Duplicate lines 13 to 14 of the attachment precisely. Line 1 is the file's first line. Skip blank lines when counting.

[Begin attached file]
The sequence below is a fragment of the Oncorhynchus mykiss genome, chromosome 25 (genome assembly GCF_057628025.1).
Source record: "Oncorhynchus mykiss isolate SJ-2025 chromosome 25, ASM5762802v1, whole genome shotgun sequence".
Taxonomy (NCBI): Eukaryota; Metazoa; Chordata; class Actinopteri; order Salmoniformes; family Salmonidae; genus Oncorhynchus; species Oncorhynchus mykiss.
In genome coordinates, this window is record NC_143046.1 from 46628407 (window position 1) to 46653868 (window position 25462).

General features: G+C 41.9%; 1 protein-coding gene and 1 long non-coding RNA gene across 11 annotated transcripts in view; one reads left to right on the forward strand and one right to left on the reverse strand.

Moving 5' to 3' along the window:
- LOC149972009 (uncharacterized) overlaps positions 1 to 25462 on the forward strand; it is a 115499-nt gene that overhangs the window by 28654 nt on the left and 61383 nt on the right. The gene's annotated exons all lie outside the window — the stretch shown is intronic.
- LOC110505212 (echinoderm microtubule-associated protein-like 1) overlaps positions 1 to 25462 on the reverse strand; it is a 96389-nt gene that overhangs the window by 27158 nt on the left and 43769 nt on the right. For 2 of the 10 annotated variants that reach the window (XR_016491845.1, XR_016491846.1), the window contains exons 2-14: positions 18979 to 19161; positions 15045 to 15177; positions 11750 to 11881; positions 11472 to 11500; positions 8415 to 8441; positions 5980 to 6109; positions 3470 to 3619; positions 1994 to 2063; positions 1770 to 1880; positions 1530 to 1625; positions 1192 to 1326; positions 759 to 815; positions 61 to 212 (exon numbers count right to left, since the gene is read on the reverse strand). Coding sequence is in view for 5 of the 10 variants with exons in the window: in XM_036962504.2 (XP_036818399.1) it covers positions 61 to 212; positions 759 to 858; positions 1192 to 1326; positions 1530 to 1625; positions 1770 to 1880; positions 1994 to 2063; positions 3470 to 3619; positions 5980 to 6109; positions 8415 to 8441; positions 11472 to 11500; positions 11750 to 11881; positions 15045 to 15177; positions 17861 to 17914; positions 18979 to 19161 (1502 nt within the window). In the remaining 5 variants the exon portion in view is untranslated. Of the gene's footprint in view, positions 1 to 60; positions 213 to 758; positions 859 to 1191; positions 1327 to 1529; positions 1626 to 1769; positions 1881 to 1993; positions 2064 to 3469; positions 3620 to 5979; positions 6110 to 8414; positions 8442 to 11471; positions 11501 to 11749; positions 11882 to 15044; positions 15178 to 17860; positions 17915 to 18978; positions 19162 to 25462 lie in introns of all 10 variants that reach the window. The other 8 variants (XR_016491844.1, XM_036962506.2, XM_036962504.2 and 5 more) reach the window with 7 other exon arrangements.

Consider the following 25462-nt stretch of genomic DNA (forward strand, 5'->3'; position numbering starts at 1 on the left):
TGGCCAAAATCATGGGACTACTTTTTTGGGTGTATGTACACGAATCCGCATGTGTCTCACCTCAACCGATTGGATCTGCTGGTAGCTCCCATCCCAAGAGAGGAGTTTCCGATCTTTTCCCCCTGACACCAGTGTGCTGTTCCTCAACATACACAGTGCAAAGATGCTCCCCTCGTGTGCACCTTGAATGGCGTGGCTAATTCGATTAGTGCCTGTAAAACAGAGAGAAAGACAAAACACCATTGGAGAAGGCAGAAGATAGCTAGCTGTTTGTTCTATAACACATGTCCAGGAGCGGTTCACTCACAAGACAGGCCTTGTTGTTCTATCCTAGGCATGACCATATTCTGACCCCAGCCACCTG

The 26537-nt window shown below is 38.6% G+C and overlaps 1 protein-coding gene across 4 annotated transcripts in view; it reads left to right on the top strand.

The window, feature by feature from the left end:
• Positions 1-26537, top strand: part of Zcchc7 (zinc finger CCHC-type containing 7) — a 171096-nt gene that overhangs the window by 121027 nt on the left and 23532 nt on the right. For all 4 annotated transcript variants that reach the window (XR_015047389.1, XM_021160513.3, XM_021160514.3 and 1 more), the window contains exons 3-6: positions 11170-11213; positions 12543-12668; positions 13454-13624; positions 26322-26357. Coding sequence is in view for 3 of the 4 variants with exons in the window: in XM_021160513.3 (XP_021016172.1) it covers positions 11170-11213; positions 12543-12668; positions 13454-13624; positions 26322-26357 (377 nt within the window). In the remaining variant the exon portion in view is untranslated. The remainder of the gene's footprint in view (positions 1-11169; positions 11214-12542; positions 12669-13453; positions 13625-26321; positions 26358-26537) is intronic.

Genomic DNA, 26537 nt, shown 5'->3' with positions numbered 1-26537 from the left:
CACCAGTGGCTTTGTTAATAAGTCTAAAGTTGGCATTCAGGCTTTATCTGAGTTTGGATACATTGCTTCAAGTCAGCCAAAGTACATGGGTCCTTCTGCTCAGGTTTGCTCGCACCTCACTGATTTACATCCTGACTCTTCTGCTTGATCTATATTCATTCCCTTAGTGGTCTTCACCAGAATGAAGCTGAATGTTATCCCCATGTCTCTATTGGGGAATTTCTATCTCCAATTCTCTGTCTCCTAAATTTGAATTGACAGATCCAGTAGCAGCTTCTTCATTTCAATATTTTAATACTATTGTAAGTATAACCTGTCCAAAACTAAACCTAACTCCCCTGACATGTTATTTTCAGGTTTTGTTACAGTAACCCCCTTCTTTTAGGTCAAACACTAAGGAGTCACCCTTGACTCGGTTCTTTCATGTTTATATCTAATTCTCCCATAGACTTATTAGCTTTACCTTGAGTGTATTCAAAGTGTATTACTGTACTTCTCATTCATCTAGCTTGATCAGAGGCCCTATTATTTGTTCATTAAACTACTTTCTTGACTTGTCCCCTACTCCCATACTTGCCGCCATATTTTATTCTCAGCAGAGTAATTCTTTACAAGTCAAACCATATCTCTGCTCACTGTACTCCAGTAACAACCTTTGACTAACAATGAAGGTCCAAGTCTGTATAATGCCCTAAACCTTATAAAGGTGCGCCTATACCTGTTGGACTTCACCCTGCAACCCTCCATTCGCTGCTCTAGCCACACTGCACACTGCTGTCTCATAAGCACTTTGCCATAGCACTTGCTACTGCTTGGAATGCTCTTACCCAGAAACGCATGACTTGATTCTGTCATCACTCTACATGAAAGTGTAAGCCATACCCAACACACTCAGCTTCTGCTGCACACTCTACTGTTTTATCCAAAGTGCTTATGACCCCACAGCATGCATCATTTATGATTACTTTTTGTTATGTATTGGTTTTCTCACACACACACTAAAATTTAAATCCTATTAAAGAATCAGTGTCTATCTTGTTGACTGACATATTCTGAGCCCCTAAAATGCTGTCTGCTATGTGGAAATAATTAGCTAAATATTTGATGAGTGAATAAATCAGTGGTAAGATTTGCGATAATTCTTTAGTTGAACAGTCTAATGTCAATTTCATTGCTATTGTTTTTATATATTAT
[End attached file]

• Positions 1-26537, top strand: part of Zcchc7 (zinc finger CCHC-type containing 7) — a 171096-nt gene that overhangs the window by 121027 nt on the left and 23532 nt on the right. For all 4 annotated transcript variants that reach the window (XR_015047389.1, XM_021160513.3, XM_021160514.3 and 1 more), the window contains exons 3-6: positions 11170-11213; positions 12543-12668; positions 13454-13624; positions 26322-26357. Coding sequence is in view for 3 of the 4 variants with exons in the window: in XM_021160513.3 (XP_021016172.1) it covers positions 11170-11213; positions 12543-12668; positions 13454-13624; positions 26322-26357 (377 nt within the window). In the remaining variant the exon portion in view is untranslated. The remainder of the gene's footprint in view (positions 1-11169; positions 11214-12542; positions 12669-13453; positions 13625-26321; positions 26358-26537) is intronic.

Genomic DNA, 26537 nt, shown 5'->3' with positions numbered 1-26537 from the left: